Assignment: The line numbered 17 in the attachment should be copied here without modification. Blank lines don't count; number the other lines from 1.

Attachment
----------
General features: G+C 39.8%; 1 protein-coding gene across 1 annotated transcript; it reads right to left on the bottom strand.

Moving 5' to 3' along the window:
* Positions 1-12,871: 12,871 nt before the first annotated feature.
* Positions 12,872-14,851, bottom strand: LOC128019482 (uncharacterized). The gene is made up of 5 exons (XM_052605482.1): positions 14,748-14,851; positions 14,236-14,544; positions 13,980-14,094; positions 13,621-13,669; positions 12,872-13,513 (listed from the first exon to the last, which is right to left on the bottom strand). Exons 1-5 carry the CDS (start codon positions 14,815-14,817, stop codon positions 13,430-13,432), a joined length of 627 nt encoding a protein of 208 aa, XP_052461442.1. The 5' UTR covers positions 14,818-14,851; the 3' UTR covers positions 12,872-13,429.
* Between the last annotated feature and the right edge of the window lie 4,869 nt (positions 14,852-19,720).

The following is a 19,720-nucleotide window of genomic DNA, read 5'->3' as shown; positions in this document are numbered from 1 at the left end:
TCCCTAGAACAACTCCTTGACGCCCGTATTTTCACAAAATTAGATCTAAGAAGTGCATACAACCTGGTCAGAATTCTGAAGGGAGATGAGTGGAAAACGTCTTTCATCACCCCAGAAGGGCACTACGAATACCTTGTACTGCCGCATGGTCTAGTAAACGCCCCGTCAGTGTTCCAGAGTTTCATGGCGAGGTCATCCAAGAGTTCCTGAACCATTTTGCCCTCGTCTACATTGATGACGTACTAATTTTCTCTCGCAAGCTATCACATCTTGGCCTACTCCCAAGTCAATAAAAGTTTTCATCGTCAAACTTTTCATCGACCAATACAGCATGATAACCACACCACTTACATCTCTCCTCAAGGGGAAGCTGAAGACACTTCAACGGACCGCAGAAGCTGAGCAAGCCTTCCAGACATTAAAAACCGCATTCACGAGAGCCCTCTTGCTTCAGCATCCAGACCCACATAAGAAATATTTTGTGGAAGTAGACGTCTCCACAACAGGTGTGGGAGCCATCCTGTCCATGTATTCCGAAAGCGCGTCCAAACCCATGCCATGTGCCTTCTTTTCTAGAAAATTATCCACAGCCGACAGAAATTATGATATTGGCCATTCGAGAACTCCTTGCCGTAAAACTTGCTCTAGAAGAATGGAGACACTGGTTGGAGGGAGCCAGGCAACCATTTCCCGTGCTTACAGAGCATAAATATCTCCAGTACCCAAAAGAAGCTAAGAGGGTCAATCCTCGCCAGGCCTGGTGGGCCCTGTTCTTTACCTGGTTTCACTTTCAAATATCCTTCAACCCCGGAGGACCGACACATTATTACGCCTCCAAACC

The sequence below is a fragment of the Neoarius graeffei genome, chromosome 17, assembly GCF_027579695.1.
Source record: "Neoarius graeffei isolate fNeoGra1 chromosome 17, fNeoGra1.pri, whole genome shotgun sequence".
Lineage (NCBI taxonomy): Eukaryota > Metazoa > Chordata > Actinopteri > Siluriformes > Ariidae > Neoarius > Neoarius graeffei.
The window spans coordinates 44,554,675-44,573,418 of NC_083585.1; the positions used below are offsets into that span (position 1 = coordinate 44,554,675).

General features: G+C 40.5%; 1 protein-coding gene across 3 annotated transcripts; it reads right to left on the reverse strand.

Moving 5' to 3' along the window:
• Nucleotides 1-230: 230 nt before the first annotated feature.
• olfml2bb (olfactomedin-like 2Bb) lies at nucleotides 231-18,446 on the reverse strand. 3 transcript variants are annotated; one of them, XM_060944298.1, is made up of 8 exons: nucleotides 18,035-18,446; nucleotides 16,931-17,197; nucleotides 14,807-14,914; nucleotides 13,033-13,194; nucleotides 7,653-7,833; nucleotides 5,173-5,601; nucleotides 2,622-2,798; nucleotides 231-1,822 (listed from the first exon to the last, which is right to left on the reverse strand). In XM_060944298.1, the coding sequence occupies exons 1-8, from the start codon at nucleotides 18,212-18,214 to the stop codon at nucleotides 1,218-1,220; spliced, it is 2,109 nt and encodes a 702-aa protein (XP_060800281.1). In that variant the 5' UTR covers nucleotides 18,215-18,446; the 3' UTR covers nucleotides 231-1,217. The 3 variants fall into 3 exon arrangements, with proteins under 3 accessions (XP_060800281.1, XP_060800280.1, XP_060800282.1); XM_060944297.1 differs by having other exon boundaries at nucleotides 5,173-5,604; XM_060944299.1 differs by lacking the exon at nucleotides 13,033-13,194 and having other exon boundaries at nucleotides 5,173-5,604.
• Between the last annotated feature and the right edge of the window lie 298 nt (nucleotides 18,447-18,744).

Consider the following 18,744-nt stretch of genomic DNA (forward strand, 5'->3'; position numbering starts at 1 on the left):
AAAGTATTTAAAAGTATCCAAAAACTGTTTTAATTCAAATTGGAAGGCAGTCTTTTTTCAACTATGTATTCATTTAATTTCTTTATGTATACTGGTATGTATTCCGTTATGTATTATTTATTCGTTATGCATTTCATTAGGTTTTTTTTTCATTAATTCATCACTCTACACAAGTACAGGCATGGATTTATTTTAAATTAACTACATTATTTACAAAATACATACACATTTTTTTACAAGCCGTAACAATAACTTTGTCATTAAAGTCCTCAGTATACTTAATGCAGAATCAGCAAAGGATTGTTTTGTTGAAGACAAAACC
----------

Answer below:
Consider the following 18,744-nt stretch of genomic DNA (forward strand, 5'->3'; position numbering starts at 1 on the left):